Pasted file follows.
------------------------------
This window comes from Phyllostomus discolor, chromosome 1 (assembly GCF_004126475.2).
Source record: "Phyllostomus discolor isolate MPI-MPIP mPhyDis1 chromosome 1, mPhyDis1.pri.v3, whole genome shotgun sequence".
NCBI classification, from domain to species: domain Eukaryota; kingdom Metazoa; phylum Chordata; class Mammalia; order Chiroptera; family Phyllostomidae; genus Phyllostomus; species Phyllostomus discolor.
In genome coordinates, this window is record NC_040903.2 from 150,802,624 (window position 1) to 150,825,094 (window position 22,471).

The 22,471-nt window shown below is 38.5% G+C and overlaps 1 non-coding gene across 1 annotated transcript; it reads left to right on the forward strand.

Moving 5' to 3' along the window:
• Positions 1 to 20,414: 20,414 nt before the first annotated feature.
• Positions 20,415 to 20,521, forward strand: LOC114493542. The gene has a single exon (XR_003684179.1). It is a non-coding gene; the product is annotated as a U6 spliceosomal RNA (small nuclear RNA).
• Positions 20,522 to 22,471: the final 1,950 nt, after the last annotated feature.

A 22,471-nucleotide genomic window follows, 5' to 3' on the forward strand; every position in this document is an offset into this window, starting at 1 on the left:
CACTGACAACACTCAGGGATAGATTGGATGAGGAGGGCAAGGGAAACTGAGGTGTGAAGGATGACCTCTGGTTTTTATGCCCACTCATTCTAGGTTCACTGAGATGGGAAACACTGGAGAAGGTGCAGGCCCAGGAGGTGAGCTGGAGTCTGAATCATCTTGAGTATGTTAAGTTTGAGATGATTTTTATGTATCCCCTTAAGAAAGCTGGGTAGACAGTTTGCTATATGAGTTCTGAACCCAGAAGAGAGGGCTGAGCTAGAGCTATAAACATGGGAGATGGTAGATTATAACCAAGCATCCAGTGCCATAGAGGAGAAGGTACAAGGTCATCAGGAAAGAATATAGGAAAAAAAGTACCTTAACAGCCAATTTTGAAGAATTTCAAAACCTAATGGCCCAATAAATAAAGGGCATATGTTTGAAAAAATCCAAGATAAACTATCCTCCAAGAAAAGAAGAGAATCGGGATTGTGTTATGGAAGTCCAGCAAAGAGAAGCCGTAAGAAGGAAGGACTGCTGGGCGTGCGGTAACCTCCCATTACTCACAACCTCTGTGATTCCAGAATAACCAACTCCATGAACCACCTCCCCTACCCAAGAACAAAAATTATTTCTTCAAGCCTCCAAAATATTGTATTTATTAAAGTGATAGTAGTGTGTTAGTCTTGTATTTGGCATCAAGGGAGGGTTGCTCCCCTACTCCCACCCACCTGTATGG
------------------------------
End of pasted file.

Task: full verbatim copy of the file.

This window comes from Phyllostomus discolor, chromosome 1 (assembly GCF_004126475.2).
Source record: "Phyllostomus discolor isolate MPI-MPIP mPhyDis1 chromosome 1, mPhyDis1.pri.v3, whole genome shotgun sequence".
NCBI classification, from domain to species: domain Eukaryota; kingdom Metazoa; phylum Chordata; class Mammalia; order Chiroptera; family Phyllostomidae; genus Phyllostomus; species Phyllostomus discolor.
In genome coordinates, this window is record NC_040903.2 from 150,802,624 (window position 1) to 150,825,094 (window position 22,471).

The 22,471-nt window shown below is 38.5% G+C and overlaps 1 non-coding gene across 1 annotated transcript; it reads left to right on the forward strand.

Moving 5' to 3' along the window:
• Positions 1 to 20,414: 20,414 nt before the first annotated feature.
• Positions 20,415 to 20,521, forward strand: LOC114493542. The gene has a single exon (XR_003684179.1). It is a non-coding gene; the product is annotated as a U6 spliceosomal RNA (small nuclear RNA).
• Positions 20,522 to 22,471: the final 1,950 nt, after the last annotated feature.

A 22,471-nucleotide genomic window follows, 5' to 3' on the forward strand; every position in this document is an offset into this window, starting at 1 on the left:
CACTGACAACACTCAGGGATAGATTGGATGAGGAGGGCAAGGGAAACTGAGGTGTGAAGGATGACCTCTGGTTTTTATGCCCACTCATTCTAGGTTCACTGAGATGGGAAACACTGGAGAAGGTGCAGGCCCAGGAGGTGAGCTGGAGTCTGAATCATCTTGAGTATGTTAAGTTTGAGATGATTTTTATGTATCCCCTTAAGAAAGCTGGGTAGACAGTTTGCTATATGAGTTCTGAACCCAGAAGAGAGGGCTGAGCTAGAGCTATAAACATGGGAGATGGTAGATTATAACCAAGCATCCAGTGCCATAGAGGAGAAGGTACAAGGTCATCAGGAAAGAATATAGGAAAAAAAGTACCTTAACAGCCAATTTTGAAGAATTTCAAAACCTAATGGCCCAATAAATAAAGGGCATATGTTTGAAAAAATCCAAGATAAACTATCCTCCAAGAAAAGAAGAGAATCGGGATTGTGTTATGGAAGTCCAGCAAAGAGAAGCCGTAAGAAGGAAGGACTGCTGGGCGTGCGGTAACCTCCCATTACTCACAACCTCTGTGATTCCAGAATAACCAACTCCATGAACCACCTCCCCTACCCAAGAACAAAAATTATTTCTTCAAGCCTCCAAAATATTGTATTTATTAAAGTGATAGTAGTGTGTTAGTCTTGTATTTGGCATCAAGGGAGGGTTGCTCCCCTACTCCCACCCACCTGTATGG